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Steve Stoute
Sports marketers are not using their power with enough creativity

Steve Stoute: Sports marketers are not using their power with enough creativity

Steve Stoute is a music industry mogul turned advertising executive. He is the Founder and CEO of Translation, a marketing agency that believes culture can propel brands forward in ways that advertising can’t alone. In this week’s Agents of Change soundbite, Stoute discusses how brand sponsors can best combine the power of culture and creativity and why he is frustrated with the overuse of traditional segmentation in sports marketing.

Read or listen below to learn how Steve Stoute believes brands and advertisers can revolutionize sports marketing.

I started as a record business executive, and I went into the advertising industry around 2001-2002.

What I had seen early in the record business was that the measurements were completely broken from who the record companies were marketing the music towards and who was consuming it. There was not enough trailing data to express with any depth who was listening to the music and purchasing it–specifically hip-hop music. Hip-hop would get into places and areas around the country where the radio station wouldn’t necessarily play it, yet it would be selling at a hockey stick growth.

We realized very early that there was this cultural underpinning in people finding music. There was this video channel called The Box, and there were mixtapes that were circulating and friend recommendations made these albums. I wanted to apply some of those early lessons that I learned in music to advertising because there was a gaping hole in the advertising business.


The advertising business as a whole didn’t know who they were marketing their products to. They would do marketing campaigns that were hollow; they lacked soul, they lacked any cultural connection. They would do things like have fake guys rapping and have scenarios that weren’t true. They’d put four white guys and one ambiguous black guy and say that is “multicultural.” All of these types of things I felt easily could be hacked and needed to be disrupted which is one of the reasons why I shifted industries.

In fact, that’s what media is built on. The media business has been built on that topic and that topic only. Segmentation and hyper-segmentation. Black 18-34, white 18-34, this religion, this race… None of these things have anything to do with anything.

In fact, I think the media has done an excellent job for themselves in making money, but a very poor job of bringing people together through these segmentation studies. Who informed them?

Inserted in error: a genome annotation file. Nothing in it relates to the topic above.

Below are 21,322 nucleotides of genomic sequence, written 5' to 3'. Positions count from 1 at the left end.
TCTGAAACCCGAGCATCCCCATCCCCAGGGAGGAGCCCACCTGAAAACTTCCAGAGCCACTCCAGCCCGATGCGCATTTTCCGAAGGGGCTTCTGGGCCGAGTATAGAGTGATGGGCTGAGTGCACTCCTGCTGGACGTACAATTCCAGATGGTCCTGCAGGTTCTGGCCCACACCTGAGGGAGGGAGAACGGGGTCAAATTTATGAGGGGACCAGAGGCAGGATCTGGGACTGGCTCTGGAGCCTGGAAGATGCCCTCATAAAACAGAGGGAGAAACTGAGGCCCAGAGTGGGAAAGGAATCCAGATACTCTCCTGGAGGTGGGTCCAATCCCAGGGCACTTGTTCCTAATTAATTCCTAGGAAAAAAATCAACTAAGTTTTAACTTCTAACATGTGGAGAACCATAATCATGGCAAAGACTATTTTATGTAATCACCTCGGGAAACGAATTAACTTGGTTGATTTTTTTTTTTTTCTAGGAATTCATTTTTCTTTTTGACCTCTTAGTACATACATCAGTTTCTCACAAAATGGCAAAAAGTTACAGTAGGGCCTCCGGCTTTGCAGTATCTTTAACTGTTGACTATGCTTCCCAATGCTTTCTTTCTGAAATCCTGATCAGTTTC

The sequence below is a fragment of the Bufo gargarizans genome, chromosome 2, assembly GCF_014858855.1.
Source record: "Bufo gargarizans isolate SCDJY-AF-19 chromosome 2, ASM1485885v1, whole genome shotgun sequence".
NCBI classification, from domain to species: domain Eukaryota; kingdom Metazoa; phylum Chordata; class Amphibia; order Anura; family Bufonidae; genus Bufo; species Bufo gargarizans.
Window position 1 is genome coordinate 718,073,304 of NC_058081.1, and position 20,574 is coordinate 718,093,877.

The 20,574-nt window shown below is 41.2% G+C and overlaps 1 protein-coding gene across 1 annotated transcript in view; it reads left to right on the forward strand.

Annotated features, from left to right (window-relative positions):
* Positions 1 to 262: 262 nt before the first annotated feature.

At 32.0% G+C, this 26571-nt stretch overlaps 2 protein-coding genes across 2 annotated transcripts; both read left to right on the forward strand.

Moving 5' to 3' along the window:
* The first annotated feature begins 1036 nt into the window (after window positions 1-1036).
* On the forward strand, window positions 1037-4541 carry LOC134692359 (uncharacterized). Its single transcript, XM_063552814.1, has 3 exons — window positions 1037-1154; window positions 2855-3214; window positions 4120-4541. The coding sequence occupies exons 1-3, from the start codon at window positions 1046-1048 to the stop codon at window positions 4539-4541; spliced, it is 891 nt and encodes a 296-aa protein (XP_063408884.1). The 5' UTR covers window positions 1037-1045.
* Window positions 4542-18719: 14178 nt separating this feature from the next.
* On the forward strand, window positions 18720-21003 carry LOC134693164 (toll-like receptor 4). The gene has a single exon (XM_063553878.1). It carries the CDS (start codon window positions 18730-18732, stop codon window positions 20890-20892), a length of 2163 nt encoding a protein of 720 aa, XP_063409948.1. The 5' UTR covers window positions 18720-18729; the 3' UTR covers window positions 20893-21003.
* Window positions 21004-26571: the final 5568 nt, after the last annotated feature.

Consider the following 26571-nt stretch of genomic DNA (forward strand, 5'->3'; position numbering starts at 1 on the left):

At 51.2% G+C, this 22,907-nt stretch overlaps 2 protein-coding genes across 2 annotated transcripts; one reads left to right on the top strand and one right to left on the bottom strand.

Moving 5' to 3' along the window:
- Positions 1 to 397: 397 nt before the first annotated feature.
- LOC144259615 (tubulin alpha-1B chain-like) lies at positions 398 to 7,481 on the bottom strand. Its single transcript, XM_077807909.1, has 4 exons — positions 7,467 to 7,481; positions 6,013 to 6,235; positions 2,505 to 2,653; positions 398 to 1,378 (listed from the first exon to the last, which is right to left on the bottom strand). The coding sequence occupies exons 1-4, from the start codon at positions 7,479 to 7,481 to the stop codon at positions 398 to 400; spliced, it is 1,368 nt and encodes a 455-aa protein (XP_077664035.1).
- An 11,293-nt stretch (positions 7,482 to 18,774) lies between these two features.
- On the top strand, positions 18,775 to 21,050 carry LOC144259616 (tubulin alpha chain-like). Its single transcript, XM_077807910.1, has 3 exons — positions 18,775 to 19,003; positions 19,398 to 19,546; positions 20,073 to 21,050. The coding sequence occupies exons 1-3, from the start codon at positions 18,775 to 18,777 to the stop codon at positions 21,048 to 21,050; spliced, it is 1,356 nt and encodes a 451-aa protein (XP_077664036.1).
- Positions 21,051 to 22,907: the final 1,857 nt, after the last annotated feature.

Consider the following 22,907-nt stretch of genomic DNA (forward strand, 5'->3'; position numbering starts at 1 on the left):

When I first started Translation I used to ask people all the time, “Where’s the black section on Facebook?” There is none. There shouldn’t be one on television either, and there shouldn’t be one in magazines either, and there shouldn’t be one on radio either. All of these things are ridiculously poor in reflecting who we are and our values as people.

When I first got into the advertising business, the first brand I got changed my career. It’s not McDonald’s or the Chris Paul and Cliff Paul stuff which was great, but I was a 31-year-old entrepreneur, nervous and changing industries. I was 29-years-old and the Head of Interscope Records which was run by the legendary Jimmy Iovine. People usually don’t leave legends; they work under those guys for years. But I had done my time, and I wanted to be an entrepreneur.

I knew there was much more that I could put out in the world if I wasn’t in an office every day and wasn’t contained to just the music business. I took some of the learnings that I got from Will Smith, in the Men in Black scenario, and I wanted to apply it to something that I was an entrepreneur around.

The one thing we all have to do in life is to take advantage of the opportunities in front of us.

Steve Stoute, CEO of Translation

I got invited to a meeting at Reebok, and there was a guy named Paul Fireman who was the founder of Reebok. At one point in the mid-‘80s, Reebok was bigger than Nike. By the time it came around in the ‘90s, it had lost its way, and Air Jordan took off and took Nike with it.

Paul had left the company, and he’d come back, and around 2001, he was back as CEO. He’d done a pitch for an advertising agency, and I came in. I’m in this pitch; I know nothing about advertising at all, but I am listening to what the advertising industry is telling him because they all want to win the business. It was the Grey’s and the J. Walter Thompson’s and whoever the companies were at the time, and they’re not telling him the truth.